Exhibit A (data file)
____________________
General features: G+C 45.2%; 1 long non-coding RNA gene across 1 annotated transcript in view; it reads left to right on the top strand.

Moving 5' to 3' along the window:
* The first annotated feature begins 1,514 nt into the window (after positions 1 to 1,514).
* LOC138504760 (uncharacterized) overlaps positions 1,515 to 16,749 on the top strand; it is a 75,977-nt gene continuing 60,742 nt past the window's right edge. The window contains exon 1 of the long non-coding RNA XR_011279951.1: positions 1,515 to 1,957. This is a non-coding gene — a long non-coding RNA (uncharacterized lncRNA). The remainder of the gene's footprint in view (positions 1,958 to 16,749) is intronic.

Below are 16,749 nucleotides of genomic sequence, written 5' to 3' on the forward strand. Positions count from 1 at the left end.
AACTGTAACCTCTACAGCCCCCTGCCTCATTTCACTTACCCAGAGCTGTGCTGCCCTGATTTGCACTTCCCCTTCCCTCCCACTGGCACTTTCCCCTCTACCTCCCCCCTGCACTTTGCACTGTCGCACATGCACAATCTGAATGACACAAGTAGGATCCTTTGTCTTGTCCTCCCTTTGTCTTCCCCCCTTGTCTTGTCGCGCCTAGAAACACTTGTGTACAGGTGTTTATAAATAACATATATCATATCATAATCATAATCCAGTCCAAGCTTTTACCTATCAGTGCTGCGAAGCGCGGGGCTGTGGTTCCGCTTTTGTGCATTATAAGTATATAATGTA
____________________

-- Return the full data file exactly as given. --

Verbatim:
General features: G+C 45.2%; 1 long non-coding RNA gene across 1 annotated transcript in view; it reads left to right on the top strand.

Moving 5' to 3' along the window:
* The first annotated feature begins 1,514 nt into the window (after positions 1 to 1,514).
* LOC138504760 (uncharacterized) overlaps positions 1,515 to 16,749 on the top strand; it is a 75,977-nt gene continuing 60,742 nt past the window's right edge. The window contains exon 1 of the long non-coding RNA XR_011279951.1: positions 1,515 to 1,957. This is a non-coding gene — a long non-coding RNA (uncharacterized lncRNA). The remainder of the gene's footprint in view (positions 1,958 to 16,749) is intronic.

Below are 16,749 nucleotides of genomic sequence, written 5' to 3' on the forward strand. Positions count from 1 at the left end.
AACTGTAACCTCTACAGCCCCCTGCCTCATTTCACTTACCCAGAGCTGTGCTGCCCTGATTTGCACTTCCCCTTCCCTCCCACTGGCACTTTCCCCTCTACCTCCCCCCTGCACTTTGCACTGTCGCACATGCACAATCTGAATGACACAAGTAGGATCCTTTGTCTTGTCCTCCCTTTGTCTTCCCCCCTTGTCTTGTCGCGCCTAGAAACACTTGTGTACAGGTGTTTATAAATAACATATATCATATCATAATCATAATCCAGTCCAAGCTTTTACCTATCAGTGCTGCGAAGCGCGGGGCTGTGGTTCCGCTTTTGTGCATTATAAGTATATAATGTA